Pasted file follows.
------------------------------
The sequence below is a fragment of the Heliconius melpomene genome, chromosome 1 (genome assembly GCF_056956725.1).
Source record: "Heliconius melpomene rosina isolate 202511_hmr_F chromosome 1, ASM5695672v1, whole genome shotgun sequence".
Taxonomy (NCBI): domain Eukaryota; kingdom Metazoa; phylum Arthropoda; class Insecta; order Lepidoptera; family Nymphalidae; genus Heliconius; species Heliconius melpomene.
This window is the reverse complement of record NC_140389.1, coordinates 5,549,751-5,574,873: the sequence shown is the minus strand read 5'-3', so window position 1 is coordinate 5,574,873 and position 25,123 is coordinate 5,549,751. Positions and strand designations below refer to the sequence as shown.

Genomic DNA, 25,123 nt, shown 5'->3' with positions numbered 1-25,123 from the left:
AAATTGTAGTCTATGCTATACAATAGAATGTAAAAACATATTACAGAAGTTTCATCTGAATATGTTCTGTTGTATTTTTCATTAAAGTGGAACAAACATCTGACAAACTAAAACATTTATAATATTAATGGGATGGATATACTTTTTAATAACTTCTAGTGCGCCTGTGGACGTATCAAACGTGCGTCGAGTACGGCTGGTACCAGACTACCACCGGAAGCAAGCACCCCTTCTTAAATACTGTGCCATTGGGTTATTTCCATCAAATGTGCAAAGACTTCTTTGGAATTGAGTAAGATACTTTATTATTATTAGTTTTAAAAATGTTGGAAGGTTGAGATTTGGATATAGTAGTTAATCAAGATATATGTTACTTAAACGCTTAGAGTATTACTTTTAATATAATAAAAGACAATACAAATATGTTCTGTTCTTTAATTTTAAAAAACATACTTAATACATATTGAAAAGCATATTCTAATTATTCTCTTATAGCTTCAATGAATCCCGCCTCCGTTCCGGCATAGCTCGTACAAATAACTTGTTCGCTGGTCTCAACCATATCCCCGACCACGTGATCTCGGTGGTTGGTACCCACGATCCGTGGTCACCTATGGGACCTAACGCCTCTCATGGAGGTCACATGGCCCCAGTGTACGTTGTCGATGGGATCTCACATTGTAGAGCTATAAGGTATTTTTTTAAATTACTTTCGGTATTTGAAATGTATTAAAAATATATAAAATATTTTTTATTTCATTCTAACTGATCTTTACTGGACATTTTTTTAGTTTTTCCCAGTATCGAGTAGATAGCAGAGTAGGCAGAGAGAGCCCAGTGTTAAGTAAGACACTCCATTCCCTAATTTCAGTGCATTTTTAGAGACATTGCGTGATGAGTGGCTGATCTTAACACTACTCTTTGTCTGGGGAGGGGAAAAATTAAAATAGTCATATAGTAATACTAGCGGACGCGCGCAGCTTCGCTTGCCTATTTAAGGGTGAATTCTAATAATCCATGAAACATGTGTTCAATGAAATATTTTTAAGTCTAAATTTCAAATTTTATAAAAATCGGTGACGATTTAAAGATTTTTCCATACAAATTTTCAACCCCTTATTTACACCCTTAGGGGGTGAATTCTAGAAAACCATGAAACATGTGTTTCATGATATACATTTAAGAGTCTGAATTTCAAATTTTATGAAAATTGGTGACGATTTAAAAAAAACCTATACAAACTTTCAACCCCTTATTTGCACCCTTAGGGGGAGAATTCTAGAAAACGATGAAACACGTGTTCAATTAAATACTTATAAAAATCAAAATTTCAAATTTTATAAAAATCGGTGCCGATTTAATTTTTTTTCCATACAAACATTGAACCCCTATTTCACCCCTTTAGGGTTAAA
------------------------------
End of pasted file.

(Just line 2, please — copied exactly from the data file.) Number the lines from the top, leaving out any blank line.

Source record: "Heliconius melpomene rosina isolate 202511_hmr_F chromosome 1, ASM5695672v1, whole genome shotgun sequence".